that a California-based employer must also have a written heat illness prevention program that conforms to the recently passed guidelines and requirements of the State of California? The guidelines require you to provide suitable shade for 100% of the attending employees when the temperature reaches or is forecast to reach 80 degrees. In addition, you must provide a minimum break of five minutes in a cool, shaded area for each employee who may require it when working in the sun and/or heat.

that hazard communication and the Global Harmonizing System that affects labeling of products or materials have new, stricter requirements that took effect June of 2015? These requirements can affect many things common on your set, from window cleaner and dry-erase markers to hairspray.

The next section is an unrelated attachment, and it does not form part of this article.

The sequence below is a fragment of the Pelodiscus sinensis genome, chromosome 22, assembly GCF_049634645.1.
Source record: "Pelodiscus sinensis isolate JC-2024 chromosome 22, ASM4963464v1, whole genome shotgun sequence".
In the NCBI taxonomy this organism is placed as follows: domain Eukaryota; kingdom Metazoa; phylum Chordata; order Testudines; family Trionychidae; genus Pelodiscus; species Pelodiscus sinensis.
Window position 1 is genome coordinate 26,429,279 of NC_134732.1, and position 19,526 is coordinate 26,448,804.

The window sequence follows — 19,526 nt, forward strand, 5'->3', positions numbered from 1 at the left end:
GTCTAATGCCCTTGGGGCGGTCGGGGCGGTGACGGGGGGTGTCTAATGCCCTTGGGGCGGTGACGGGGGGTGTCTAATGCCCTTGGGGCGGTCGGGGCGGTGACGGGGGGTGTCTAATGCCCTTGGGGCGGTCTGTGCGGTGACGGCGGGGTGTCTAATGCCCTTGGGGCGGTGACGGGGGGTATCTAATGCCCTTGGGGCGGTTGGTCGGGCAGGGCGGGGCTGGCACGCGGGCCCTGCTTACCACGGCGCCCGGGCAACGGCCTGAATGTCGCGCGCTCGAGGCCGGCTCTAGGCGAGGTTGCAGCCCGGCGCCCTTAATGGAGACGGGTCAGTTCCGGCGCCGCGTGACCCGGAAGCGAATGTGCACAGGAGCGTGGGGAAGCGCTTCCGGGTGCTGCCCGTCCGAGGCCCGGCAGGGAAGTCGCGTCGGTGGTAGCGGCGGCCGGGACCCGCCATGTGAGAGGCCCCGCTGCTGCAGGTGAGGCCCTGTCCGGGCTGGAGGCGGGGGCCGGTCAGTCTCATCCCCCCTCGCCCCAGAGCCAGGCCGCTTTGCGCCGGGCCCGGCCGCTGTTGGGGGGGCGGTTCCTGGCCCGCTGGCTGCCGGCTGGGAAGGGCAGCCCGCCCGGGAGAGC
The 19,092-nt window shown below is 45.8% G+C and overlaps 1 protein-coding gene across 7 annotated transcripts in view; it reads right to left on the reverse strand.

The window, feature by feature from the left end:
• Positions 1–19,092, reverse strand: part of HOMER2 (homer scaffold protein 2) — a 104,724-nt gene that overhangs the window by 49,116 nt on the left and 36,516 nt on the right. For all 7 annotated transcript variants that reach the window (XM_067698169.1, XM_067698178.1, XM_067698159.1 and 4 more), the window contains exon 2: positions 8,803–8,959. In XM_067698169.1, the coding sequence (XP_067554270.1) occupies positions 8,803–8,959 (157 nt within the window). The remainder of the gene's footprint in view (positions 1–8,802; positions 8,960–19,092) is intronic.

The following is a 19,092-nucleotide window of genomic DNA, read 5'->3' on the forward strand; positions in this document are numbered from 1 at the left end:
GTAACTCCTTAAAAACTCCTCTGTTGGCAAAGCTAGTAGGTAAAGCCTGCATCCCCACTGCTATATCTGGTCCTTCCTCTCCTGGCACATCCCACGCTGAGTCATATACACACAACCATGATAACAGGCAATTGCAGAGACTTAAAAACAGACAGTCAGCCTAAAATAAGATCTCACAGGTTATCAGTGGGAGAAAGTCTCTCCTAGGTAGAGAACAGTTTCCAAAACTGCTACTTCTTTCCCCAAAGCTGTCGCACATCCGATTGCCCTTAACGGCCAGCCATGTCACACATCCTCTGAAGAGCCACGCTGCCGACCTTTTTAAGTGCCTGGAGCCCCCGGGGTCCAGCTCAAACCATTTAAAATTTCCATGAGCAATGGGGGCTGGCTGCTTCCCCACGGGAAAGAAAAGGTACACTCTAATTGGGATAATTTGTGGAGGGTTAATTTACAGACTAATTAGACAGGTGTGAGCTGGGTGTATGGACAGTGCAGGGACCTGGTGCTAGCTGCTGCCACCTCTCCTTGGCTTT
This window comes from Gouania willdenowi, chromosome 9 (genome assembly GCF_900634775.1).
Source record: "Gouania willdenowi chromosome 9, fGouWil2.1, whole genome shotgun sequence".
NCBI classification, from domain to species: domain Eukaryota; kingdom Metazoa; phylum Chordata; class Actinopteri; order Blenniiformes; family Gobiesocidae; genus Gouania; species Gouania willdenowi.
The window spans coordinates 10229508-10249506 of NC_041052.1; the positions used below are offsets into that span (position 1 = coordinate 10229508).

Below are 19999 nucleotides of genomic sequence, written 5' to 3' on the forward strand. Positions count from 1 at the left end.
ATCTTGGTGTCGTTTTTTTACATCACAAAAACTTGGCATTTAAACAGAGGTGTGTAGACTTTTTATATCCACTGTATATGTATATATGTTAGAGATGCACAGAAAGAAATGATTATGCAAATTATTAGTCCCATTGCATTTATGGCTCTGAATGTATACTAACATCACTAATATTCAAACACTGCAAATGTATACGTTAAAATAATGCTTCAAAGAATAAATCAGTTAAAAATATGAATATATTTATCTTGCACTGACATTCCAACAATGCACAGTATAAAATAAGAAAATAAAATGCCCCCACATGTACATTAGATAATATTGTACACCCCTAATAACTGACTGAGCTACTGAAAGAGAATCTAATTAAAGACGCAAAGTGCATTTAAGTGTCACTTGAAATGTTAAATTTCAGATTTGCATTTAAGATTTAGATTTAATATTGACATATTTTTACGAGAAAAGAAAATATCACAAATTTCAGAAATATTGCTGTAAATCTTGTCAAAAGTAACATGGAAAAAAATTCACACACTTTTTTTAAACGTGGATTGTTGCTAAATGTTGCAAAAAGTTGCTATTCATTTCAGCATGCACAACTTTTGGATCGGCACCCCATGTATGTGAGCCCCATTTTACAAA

an employer must have in writing a proper emergency action plan (an E.A.P.) not only for their offices but for each individual shooting location? An E.A.P. lists specific actions or policies to be followed when an emergency or evacuation occurs. The producer must designate a "competent*” person to implement and/or oversee the employer’s safety policies.

that hearing protection—administrative, engineering, or PPE (personal protective equipment)—must be provided to your employees when the ambient noise levels reach or exceed 90 decibels (which is only slightly over normal human conversation)? Or that even moderate noise levels over extended periods can result in hearing loss and require protective measures?

an employer must select and authorize a "qualified*” rigger to plan, execute, and create rigging for any tasks required for the project? This includes suspending lighting truss or scenery, or even fabricating a ladder or platform where one doesn’t normally exist.